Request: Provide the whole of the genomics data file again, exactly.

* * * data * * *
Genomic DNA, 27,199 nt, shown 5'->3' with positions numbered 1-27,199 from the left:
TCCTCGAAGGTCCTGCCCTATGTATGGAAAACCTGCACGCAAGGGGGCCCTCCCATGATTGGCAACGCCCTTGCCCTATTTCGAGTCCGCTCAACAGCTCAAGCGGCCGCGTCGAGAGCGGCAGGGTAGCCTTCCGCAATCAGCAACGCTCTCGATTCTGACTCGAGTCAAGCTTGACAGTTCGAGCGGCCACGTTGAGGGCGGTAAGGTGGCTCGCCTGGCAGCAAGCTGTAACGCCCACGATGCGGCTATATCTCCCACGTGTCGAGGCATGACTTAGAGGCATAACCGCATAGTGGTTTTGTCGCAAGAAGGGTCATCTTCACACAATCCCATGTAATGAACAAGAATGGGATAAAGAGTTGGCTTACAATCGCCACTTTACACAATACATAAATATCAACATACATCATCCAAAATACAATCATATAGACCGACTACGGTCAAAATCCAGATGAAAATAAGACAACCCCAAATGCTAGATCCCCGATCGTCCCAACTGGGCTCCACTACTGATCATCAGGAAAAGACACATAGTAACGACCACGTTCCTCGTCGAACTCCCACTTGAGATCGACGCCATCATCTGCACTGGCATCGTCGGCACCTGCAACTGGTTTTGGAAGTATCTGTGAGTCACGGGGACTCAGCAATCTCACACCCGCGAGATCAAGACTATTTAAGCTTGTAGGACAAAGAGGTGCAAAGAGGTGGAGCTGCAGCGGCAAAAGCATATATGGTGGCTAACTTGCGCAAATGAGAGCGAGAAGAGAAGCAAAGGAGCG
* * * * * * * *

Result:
Genomic DNA, 27,199 nt, shown 5'->3' with positions numbered 1-27,199 from the left:
TCCTCGAAGGTCCTGCCCTATGTATGGAAAACCTGCACGCAAGGGGGCCCTCCCATGATTGGCAACGCCCTTGCCCTATTTCGAGTCCGCTCAACAGCTCAAGCGGCCGCGTCGAGAGCGGCAGGGTAGCCTTCCGCAATCAGCAACGCTCTCGATTCTGACTCGAGTCAAGCTTGACAGTTCGAGCGGCCACGTTGAGGGCGGTAAGGTGGCTCGCCTGGCAGCAAGCTGTAACGCCCACGATGCGGCTATATCTCCCACGTGTCGAGGCATGACTTAGAGGCATAACCGCATAGTGGTTTTGTCGCAAGAAGGGTCATCTTCACACAATCCCATGTAATGAACAAGAATGGGATAAAGAGTTGGCTTACAATCGCCACTTTACACAATACATAAATATCAACATACATCATCCAAAATACAATCATATAGACCGACTACGGTCAAAATCCAGATGAAAATAAGACAACCCCAAATGCTAGATCCCCGATCGTCCCAACTGGGCTCCACTACTGATCATCAGGAAAAGACACATAGTAACGACCACGTTCCTCGTCGAACTCCCACTTGAGATCGACGCCATCATCTGCACTGGCATCGTCGGCACCTGCAACTGGTTTTGGAAGTATCTGTGAGTCACGGGGACTCAGCAATCTCACACCCGCGAGATCAAGACTATTTAAGCTTGTAGGACAAAGAGGTGCAAAGAGGTGGAGCTGCAGCGGCAAAAGCATATATGGTGGCTAACTTGCGCAAATGAGAGCGAGAAGAGAAGCAAAGGAGCG